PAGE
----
"And If We Must Kill Our Countrymen" — Meet The Russian Defectors Fighting For Ukraine
The Freedom of Russia Legion consists of Russian army defectors who are fighting against their homeland, outraged that Vladimir Putin has destroyed the moral standing of Russia by invading its neighbor. Still, it's a delicate "double-life" on the front line.
BAKHMUT — The Freedom of Russia Legion has existed for just over a year, but it already has the Kremlin's attention. It's a legion of the Armed Forces of Ukraine, fighting against Russia, made up entirely of Russian army defectors, as well as other Russian and Belarusian volunteers.
During that time, Russian media repeatedly questioned whether the Legion's fighters actually participated in combat operations, though it was confirmed in February by a a reporter from The New York Times.
Then last month, Russian propaganda dubbed the Legion a "media project," and the Russian Supreme Court declared it a terrorist organization. And yet, the Legion's fighters are now fighting in Bakhmut, the sight of some of the fiercest battles since the start of the invasion.
Independent Russian news outlet Important Stories spoke to two of their members — Russian citizens each over-40 and each with a nom de guerre: Tikhiy and Caesar. The conversation covered their previous lives in Russia, what made them take up arms against their homeland, and their plans for the future.
Born in Sochi
Tikhiy: I was born in Tolyatti (in western Russia) From 18 to 20, I did two years of compulsory military service. In 1999, I had to go to the second Chechen campaign. They started training us. But I asked my coach to help me escape the draft. I was not knowledgeable about politics then, but I did not understand fighting against people who did not deserve it. I joined a sports unit and escaped that disgrace. Then I worked in construction.
In Tolyatti , I met my future wife, who was from Ukraine. At first, we lived in two countries. Then more work began to appear in Ukraine, so little by little, I moved here. We have two adult daughters: my eldest daughter lives in Ukraine now.
I had jobs in Berdyansk, Mykolaiv, and Donetsk, Crimea. In 2014 [Russia's annexation of Crimea], everything I had accumulated there came to zero. I had zero in my account. I grieved for a couple of days and went to Kyiv to work.
Caesar: I was born in Sochi and have lived there for over half my life. It's a beautiful, wonderful southern city that I love very much. If I'm lucky, I'll go back there. For the last few years, I have lived in St. Petersburg and worked as a fitness trainer and instructor in physical therapy. In 2005-2006, I understood clearly that the country was going in the wrong direction and that Putin's system... not only physically destroys people but also morally. It does not allow people to be themselves and have their civil rights. And this system, to hold on to power, is increasingly resorting to repression and leaves citizens with no possibility of legitimate change.
I am not ashamed that I am a Russian nationalist. I love my people.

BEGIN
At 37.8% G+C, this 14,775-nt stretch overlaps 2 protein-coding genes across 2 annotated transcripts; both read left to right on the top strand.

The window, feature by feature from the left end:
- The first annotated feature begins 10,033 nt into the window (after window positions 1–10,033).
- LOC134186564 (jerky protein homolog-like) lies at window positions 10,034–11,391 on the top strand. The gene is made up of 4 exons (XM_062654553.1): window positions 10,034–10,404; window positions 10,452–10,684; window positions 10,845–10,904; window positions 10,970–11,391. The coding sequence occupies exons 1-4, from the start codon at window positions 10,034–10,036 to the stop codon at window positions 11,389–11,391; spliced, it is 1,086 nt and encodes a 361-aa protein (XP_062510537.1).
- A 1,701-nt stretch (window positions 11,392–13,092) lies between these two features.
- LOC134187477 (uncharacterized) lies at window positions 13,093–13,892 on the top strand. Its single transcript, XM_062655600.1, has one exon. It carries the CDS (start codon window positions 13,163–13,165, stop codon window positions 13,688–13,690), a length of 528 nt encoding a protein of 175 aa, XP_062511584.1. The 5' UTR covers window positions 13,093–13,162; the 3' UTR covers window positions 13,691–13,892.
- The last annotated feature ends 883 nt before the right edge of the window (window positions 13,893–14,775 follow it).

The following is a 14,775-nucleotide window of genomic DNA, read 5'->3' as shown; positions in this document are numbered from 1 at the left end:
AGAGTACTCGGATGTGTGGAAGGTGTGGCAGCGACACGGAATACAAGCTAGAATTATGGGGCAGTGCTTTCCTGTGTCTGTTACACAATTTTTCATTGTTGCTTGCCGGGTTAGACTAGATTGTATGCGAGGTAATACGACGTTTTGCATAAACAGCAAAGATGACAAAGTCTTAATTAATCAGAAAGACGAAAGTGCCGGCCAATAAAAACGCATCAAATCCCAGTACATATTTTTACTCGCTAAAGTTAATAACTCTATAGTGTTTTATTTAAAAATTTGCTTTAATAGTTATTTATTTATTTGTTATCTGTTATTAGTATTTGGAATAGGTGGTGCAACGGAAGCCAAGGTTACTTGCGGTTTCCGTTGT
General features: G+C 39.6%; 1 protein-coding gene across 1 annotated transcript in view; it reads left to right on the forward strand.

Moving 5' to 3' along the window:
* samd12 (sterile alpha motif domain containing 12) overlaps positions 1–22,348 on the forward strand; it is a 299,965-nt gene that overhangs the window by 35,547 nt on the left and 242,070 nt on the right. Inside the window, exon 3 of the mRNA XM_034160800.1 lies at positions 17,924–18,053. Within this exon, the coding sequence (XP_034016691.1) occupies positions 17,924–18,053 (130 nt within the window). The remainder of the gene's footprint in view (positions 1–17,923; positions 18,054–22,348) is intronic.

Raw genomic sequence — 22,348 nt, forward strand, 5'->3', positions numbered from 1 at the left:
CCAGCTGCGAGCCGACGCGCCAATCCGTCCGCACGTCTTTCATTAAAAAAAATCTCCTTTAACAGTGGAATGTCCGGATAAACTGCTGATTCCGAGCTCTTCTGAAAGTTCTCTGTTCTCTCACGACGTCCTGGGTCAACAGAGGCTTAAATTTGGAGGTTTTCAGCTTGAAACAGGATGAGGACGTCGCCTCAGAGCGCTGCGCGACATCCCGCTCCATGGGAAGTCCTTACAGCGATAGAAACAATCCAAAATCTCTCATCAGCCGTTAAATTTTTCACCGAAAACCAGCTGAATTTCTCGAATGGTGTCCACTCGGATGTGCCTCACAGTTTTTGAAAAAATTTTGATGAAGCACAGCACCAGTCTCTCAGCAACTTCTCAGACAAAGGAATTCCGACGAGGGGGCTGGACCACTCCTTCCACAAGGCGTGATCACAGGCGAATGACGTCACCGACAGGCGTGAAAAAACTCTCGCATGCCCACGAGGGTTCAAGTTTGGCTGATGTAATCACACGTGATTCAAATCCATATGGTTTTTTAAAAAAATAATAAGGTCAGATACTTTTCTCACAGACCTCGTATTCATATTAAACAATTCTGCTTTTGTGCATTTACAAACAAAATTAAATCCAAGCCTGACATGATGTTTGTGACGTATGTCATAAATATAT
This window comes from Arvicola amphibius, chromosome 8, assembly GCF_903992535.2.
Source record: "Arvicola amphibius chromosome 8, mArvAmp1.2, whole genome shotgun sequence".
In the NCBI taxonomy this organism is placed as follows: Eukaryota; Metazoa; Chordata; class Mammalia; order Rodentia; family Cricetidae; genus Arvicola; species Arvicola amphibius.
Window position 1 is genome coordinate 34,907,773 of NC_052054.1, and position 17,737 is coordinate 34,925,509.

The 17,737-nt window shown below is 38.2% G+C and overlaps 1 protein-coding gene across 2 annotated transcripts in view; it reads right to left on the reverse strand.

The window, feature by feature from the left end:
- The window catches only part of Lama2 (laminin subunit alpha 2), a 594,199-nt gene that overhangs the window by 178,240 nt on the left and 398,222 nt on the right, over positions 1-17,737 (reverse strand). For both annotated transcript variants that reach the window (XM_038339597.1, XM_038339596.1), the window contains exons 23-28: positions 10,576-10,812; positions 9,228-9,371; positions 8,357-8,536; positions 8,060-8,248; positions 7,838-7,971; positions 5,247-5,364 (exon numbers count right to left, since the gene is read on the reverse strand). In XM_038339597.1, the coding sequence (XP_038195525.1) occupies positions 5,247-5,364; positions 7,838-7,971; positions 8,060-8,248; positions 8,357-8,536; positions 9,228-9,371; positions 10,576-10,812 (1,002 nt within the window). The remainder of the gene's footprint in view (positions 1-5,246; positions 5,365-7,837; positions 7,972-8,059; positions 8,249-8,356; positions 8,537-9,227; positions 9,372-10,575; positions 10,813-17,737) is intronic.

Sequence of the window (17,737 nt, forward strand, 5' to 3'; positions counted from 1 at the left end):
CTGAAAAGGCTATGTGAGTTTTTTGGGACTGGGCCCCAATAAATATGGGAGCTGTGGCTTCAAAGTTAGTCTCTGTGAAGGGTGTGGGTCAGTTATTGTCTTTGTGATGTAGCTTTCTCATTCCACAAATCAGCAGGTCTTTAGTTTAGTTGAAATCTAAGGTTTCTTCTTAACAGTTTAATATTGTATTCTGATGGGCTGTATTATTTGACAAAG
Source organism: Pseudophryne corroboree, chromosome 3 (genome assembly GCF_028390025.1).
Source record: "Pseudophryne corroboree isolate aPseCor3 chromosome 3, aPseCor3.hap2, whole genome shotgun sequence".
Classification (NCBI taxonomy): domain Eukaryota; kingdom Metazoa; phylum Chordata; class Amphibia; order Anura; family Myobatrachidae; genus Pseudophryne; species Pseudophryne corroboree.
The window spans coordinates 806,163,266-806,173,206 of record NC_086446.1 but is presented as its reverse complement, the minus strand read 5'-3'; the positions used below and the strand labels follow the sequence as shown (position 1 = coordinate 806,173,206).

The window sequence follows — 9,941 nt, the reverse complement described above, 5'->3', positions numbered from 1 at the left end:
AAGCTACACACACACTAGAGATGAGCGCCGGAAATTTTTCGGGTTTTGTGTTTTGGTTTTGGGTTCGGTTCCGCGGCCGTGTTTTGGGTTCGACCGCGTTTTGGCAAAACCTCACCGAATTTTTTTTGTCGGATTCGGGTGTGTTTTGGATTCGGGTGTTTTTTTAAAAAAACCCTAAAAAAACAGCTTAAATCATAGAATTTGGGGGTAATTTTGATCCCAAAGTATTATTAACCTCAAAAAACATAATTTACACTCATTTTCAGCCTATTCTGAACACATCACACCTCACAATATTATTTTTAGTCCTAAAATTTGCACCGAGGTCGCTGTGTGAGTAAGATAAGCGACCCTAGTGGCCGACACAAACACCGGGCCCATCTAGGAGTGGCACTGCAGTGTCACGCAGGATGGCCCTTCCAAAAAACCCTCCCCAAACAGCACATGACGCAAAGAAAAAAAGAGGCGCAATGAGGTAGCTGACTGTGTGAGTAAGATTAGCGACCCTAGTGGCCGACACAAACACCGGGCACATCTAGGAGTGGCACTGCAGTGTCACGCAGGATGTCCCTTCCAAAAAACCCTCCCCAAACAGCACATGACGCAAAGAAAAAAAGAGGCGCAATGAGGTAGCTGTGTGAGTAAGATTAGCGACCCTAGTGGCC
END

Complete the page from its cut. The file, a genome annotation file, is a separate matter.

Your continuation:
Understanding all this, I became a supporter of the radical nationalist organization Russian Imperial Movement. [The Russian Imperial Movement has been added to the U.S. list of terrorists. According to the U.S. State Department on counterterrorism, individuals trained by the Russian Imperial Movement "carried out bombings and other violent acts in Europe". - Editor's note.]
I am not ashamed that I am a Russian nationalist. I love my people. So despite avoiding conscription in the army, I had military training and was a military training instructor. I trained people from right-wing nationalist organizations who could overthrow the current regime by force of arms.
Soldiers of the Russian Legion ''Freedom of Russia'' walk on the streets before signing a declaration on cooperation and coordination of actions between Russian volunteer fighting for Ukraine against the Russian army.
Lie detector tests
Tikhiy: When I talked to my relatives about the possibility of a full-scale invasion, I said: "Don't panic; one must be crazy to make such a mess. It's the 21st century, and there are no Neanderthals anymore. And then, on the morning of Feb. 24, I woke up because I heard explosions: we had a military unit next door.
My wife came running in: "Are those missiles?"... I don't want to believe it. I said, "Something exploded, maybe a gas station." I still shook that thought away from me. Then we gathered the food and went down to the basement.
I asked people from the territorial defense and a friend of mine how I could help. They told me then: "With your Russian language... you will only make locals even angrier now. Plus, we'll need your passport data anyway. You'd better not make people nervous. Help them in any way you can."
A week later, my wife and I started volunteering. After the region of Kyiv was liberated, we went there to help the affected people. My wife brought food and clothes. The men there and I put up a military tent, took apart the battered roofs, and put in windows.
I was utterly shocked when we saw what the Russian military had done in the Kyiv region. We saw the corpses of peaceful people. I do not understand what kind of a complete idiot you can be, what sort of unsatisfied person you have to be to do such a thing — rape women, children... How could you even touch children? Especially you say that you came with "Russian peace." It felt like they let all the perverts out of prison who should have been in jail all their lives and sent them off.
Caesar: In recent years, I had become very disappointed in my fellow citizens and already thought they were incapable of revolt and fighting against the usurpers of power. But after Putin started the invasion, I had already run out of patience. As a Christian and someone who loves his homeland, surprising as it may sound, I fought against the Russian Federation out of love for my homeland, among other things.
I understood that Ukraine would win and was fighting for the right cause: the warriors of Ukraine defending their home. I understood that with this invasion, Putin had ended his system and opened a window of opportunity for a change of power in Russia.
I woke up at five on Feb. 24, 2022, to go to work, opened the news, drove in shock, and couldn't come to my senses all day. When I returned, my older children greeted me upset and asked, "Daddy, what's going to happen to Ukraine?"
"Kids, calm down. Ukraine will win. It's just a matter of time." My grandmother is Ukrainian. I know this spirit of freedom that lives in Ukrainians. And I understand very well that Ukraine will win in any case.
Tikhiy: When I was helping residents of the Kyiv region, the Security Service of Ukraine somehow found me. They examined me all over, talked to me, looked at my phone, and found out why I was here and had a Russian passport. They were polite. FSB would have driven me over the asphalt for a long time in Russia before they asked the first question. I asked them how to make it possible for me to serve. And they advised the Freedom of Russia Legion.